The problem with piracy on this level comes from interpretation of the law, its intention and it's implementation. Clearly, the laws were set up to protect the intellectual property that was being sold and maintained a certain value at the time of its release (and its re-release, really). When these laws were established, intellectual property was viewed differently. Media was not available in the same form as it is now, and technology has rendered many of the rules obsolete. But despite this evolved climate, people still hang on to the letter of the law just because it is there. Here in the US there are laws still on the books that reflect back to the horse and buggy, simply because there is so much red tape involved in repealing any law.
Considering how many companies allow their games to be freely distributed, it is pretty clear that publishers have adapted the same general mood as the users. It's not across the board, but closer than the media would have you believe.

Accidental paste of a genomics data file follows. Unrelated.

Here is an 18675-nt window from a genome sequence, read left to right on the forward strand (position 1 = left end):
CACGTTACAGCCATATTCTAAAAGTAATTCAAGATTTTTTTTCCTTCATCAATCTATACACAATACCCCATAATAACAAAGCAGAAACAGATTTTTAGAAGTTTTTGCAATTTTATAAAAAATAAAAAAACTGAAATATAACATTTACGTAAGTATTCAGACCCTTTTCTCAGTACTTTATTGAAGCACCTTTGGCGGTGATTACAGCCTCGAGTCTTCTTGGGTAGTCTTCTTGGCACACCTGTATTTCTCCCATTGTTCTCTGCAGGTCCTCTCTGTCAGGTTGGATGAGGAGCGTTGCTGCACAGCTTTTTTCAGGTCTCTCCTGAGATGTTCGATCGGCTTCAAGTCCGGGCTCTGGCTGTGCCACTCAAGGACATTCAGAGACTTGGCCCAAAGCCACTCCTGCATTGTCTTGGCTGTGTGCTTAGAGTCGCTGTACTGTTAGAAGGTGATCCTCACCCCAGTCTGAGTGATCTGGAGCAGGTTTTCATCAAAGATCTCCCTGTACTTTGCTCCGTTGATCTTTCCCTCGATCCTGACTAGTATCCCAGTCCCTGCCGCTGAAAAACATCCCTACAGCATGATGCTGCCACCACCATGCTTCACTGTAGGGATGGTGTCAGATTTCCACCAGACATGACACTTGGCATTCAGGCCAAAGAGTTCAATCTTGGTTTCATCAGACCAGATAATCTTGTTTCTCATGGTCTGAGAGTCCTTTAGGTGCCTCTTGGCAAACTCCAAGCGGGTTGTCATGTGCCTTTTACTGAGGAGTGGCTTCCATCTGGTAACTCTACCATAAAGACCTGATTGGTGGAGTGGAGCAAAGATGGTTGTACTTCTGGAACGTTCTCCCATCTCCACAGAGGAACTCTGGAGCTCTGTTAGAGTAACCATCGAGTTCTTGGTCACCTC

As for the debate of copying kickstart roms, I look at it this way. For years I have withered the debate surrounding mp3's and copying music illegally. I had to contend with whether I was taking money out of the artist's pockets by downloading the tunes or ripping a friend's CD. At the end of the day, I decided I could be responsible for my end of it. Most CD's I buy are from the used bins anyhow, so the artist doesn't get paid for that beyond what the original buyer contributed. If the artist gets anything at all (considering the deplorable ripoffs the music industry is known for), it certainly isn't from used sales. This same nasty publisher vs. creator standoff existed in game publishing, so the artists typically get the shaft anyhow (the publisher's karma?) So the only person I cheat when I buy a used CD is the middle man. And that is legal. The law is not adequate, so why should I lose sleep over antiquity in due process?